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Marc Jacobs sells stylish West Village townhouse

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Plus, the American Museum of Natural History’s revamped Halls of Gems and Minerals will open soon—and more intel in today’s New York Minute news roundup

A living room with two beige couches, several chairs, a large planter, and a glass door that leads to a courtyard. Rich Caplan/Courtesy of the Ryan Serhant Team at Nest Seekers International

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Designer Marc Jacobs sells his Bethune Street home

Almost a year after initially listing the property, designer Marc Jacobs has sold his West Village townhouse with a significant price cut, the New York Post first reported.

The house, located at 68 Bethune Street, first came on the market in April 2019, asking $16 million. It re-listed this week with a price chop, asking $12 million, and according to the Post, sold the next day.

Part of the Superior Ink complex, the four-story house was designed by Robert A.M. Stern and has three bedrooms, three full bathrooms, a roof deck, and a landscaped courtyard. Jacobs bought the raw space in 2009 for $10.495 million, city records show, and hired an interior architect and several designers to build the place out.

In a 2017 interview with Architectural Digest, Jacobs said: “I didn’t want the house to feel like a pristine gallery or a Deco stage set—just something smart, sharp, and comfortable.”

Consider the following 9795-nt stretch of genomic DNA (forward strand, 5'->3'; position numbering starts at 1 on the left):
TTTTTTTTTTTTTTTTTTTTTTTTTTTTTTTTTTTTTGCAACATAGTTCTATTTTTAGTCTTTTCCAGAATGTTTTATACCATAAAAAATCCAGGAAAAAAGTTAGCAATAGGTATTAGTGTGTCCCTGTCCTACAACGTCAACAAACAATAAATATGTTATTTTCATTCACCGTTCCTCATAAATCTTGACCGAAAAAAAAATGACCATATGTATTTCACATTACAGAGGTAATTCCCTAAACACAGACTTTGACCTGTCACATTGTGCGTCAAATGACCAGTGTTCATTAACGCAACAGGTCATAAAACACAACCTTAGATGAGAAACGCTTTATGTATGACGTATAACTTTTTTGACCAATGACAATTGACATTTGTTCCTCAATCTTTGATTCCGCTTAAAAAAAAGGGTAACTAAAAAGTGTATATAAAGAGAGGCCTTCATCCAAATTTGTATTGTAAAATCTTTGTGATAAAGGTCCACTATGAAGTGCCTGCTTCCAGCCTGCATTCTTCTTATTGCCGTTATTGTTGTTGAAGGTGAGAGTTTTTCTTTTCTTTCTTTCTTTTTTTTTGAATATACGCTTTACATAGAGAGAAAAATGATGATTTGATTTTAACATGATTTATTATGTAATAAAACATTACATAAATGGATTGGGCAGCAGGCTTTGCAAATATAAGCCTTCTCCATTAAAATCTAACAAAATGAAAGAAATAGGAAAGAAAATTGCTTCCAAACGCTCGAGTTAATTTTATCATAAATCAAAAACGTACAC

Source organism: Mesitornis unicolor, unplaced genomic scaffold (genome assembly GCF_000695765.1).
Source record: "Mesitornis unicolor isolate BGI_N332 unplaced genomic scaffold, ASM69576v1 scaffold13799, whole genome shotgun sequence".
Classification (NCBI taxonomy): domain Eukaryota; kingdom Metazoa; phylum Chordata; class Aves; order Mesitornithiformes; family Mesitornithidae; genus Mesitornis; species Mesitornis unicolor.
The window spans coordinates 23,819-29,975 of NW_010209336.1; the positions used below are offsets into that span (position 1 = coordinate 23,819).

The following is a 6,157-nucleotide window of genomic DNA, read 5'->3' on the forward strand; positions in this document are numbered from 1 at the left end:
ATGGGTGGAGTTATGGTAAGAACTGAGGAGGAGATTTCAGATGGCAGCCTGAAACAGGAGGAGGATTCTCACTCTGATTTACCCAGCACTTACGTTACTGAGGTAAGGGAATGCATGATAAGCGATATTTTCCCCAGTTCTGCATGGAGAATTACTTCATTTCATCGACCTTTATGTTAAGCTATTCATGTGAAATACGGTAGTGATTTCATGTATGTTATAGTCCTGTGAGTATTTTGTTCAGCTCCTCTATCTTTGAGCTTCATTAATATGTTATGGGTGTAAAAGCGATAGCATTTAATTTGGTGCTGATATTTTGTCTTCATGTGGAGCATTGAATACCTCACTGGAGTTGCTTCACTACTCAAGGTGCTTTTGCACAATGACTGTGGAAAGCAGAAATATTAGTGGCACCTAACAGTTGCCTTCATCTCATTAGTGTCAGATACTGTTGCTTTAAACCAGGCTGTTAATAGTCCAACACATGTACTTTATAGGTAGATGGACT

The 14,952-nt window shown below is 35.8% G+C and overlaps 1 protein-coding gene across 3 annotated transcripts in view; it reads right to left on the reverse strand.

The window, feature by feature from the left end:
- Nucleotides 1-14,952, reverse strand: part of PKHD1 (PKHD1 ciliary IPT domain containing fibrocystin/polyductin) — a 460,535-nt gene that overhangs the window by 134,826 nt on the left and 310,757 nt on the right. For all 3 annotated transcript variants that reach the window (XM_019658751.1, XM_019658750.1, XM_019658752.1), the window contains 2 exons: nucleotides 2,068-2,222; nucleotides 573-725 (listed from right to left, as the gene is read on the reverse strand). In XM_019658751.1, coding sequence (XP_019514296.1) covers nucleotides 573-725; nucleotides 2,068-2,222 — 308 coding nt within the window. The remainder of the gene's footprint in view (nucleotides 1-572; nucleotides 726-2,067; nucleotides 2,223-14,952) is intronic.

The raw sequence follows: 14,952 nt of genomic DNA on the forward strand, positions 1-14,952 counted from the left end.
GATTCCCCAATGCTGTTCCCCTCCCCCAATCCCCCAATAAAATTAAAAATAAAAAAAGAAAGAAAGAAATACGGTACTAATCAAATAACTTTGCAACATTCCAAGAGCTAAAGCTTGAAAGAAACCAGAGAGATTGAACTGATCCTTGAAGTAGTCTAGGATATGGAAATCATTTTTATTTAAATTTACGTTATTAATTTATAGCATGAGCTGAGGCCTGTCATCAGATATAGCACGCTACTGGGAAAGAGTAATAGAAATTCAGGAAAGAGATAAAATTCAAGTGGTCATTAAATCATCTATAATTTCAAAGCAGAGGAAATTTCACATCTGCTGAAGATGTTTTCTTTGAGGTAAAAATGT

Jacobs listed the house last year after buying a Frank Lloyd Wright-designed home in Rye, New York, for $9.175 million.

And in other news...
  • The Brooklyn Public Library and the Brooklyn Historical Society are merging and combining their collections.
  • Buyers are taking advantage of Manhattan’s softening luxury market.
  • A 7-year-old boy was killed after he was struck by the driver of an SUV in East New York, just two days after a 10-year-old girl was fatally hit by a school bus in the same neighborhood.
  • A state Supreme Court judge has dismissed a lawsuit to overhaul the city’s property tax system.
  • The city is planning to demolish and rebuild the scorched building at 70 Mulberry Street, where the Museum of Chinese in America kept its archives. The property was partly destroyed by a fire in late January.
  • NYU Langone is planning to expand with a new $650 million tower in Sunset Park.
  • The American Museum of Natural History’s revamped Halls of Gems and Minerals will open in the fall.
  • And, finally, in odd New York City news: Mayor Bill de Blasio and singer Billy Idol partner on a campaign against illegal idling: